Supporting tables in web design
Jan 12 11:23:28
Test site availability from around the globe
Nov 7 0:53:22
Clamshell - an OpenID server
Jun 20 5:33:06
Writing Strategic Initiatives
Mar 6 3:08:15
Writing a strategy document
Mar 6 3:00:53
I love the Internet.
Where else can you jump from a site written by the inventor of XML to a monumentally huge 5000 word rant on why Ruby on Rails sucks (and a glimpse of a whole world of geekery out there which I will never be part of) to a nifty new Ruby framework for writing light cross-platform apps, Shoes.
Yes, I know that sounds super geeky. But it's this happy accident of stumbling across something new and exciting which I love. Millions of times a day, people learn something new from someone they will never meet, who probably won't even know they visited their now-public journal.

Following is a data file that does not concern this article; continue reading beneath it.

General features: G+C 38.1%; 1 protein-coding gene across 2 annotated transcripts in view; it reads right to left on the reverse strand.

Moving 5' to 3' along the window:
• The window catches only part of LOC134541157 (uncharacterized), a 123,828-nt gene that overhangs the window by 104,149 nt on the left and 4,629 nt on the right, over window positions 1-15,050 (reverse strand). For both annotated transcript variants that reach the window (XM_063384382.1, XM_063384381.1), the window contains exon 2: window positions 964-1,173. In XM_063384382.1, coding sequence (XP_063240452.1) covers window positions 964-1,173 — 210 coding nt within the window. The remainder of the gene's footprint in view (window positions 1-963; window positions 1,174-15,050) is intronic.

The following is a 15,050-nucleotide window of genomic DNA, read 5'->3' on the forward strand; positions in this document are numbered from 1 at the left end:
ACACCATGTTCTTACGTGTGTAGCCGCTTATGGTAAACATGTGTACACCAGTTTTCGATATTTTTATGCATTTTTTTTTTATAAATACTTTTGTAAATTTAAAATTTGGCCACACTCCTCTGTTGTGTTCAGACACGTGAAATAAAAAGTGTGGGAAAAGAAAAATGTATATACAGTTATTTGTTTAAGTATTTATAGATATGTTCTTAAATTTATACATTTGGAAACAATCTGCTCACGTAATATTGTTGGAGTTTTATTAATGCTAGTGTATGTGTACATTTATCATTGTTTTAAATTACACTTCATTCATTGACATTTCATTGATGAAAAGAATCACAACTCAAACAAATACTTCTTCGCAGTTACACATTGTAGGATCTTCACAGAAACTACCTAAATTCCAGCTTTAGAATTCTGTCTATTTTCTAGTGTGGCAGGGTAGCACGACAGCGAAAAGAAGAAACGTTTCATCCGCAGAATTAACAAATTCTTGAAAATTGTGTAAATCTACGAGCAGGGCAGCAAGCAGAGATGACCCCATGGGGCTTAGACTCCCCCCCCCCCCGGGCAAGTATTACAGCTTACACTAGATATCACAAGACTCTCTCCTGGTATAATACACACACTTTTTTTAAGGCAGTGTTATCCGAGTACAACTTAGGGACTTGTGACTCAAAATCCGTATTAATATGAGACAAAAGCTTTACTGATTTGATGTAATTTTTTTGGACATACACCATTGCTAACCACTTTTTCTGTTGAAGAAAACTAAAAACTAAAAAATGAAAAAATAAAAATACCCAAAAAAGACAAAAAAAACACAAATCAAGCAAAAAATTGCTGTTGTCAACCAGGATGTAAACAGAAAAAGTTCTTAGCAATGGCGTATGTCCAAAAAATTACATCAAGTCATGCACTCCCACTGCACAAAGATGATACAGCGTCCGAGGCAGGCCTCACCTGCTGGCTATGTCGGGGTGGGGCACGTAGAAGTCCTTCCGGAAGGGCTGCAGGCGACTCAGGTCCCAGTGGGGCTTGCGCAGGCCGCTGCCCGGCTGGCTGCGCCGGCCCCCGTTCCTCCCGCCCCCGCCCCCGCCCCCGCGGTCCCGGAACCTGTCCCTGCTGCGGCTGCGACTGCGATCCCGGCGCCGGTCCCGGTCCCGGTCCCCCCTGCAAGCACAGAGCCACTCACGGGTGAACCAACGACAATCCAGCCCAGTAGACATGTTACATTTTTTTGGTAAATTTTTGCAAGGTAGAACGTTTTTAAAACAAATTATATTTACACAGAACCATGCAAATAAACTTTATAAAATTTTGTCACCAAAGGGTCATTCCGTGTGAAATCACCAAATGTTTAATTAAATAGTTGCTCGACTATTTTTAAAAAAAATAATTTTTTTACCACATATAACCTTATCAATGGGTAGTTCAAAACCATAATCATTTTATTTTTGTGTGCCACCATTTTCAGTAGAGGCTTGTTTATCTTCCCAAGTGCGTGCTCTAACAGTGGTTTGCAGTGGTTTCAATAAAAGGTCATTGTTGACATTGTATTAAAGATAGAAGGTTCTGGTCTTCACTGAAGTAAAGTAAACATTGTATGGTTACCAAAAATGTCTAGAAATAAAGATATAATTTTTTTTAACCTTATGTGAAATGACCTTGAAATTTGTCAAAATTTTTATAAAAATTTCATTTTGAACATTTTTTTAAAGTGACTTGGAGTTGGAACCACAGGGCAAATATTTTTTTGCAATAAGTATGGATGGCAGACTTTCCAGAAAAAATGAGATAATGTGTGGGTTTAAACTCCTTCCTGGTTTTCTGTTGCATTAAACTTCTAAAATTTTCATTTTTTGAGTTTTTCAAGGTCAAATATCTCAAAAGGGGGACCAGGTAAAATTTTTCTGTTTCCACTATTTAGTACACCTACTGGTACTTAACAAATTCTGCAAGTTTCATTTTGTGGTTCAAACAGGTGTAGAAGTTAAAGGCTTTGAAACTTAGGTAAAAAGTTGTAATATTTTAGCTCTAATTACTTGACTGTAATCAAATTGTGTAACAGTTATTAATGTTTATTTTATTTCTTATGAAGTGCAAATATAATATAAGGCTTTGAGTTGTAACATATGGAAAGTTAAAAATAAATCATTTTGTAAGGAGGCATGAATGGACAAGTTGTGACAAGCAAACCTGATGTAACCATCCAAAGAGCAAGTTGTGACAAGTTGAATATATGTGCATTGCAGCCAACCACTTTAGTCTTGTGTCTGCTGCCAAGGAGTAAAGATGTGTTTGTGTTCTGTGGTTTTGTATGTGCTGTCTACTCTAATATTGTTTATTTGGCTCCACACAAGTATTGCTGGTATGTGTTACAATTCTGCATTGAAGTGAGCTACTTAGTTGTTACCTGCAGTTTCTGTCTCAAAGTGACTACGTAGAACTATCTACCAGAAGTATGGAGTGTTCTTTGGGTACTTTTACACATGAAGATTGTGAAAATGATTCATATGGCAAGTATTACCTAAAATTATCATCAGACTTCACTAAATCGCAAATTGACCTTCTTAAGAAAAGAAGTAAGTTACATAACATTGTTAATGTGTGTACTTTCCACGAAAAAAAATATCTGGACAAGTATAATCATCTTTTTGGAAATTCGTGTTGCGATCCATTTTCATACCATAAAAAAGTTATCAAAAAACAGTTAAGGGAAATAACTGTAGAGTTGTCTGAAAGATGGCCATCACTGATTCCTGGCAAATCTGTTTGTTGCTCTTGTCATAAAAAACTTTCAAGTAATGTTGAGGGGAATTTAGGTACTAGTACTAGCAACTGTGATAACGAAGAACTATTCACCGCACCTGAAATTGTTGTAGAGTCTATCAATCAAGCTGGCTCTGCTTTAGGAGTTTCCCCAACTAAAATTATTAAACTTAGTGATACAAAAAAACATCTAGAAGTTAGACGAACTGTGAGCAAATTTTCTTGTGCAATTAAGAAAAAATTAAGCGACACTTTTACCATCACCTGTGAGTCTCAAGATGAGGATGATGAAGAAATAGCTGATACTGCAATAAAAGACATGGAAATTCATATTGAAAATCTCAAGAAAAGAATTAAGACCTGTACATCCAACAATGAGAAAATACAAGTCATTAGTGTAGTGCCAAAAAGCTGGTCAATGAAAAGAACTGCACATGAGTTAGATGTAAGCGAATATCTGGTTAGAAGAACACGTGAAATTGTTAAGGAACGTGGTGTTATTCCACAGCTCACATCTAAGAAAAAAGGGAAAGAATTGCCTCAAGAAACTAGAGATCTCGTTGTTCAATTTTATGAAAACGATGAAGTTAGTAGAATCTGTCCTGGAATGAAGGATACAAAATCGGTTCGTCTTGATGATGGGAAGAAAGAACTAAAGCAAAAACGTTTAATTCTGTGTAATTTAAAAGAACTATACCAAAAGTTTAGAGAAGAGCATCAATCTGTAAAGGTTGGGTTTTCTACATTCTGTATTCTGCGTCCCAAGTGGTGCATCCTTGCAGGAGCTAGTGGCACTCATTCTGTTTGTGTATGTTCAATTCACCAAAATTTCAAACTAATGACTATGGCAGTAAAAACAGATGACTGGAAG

Another programming language I hear you say?
Well, yes. But as Tim Bray rightly points out, the way of the future will be distributed and parallel computing over lots of CPUs. Hence any way of easily splitting a big job into lots of small jobs is A Good Thing (TM).
Bazaar VCS is a really useful way of keeping and updating snapshots of any project.
While it's designed primarily for programming development, there's no real reason why it can't be applied as version control for any project -- say a collection of Word files.
The chief advantage of Bazaar is that while it can easily be scaled up to use with a whole team of people, it's lightweight enough to be used by a single person. More in the main article...
Abakt is a thoroughly competent, free backup manager, but it can also be used to manipulate file and directory structures through it's very flexible filtering mechanisms.
For example, one useful trick I've found is to add this filter over a development directory if I want a copy of my code without all the '.svn' directories. Excluding a directory matching a mask isn't specifically mentioned in the documentation, so I'll reproduce the pattern here:
FilterSet: Action: Exclude Path Mask: *\.svn\*|*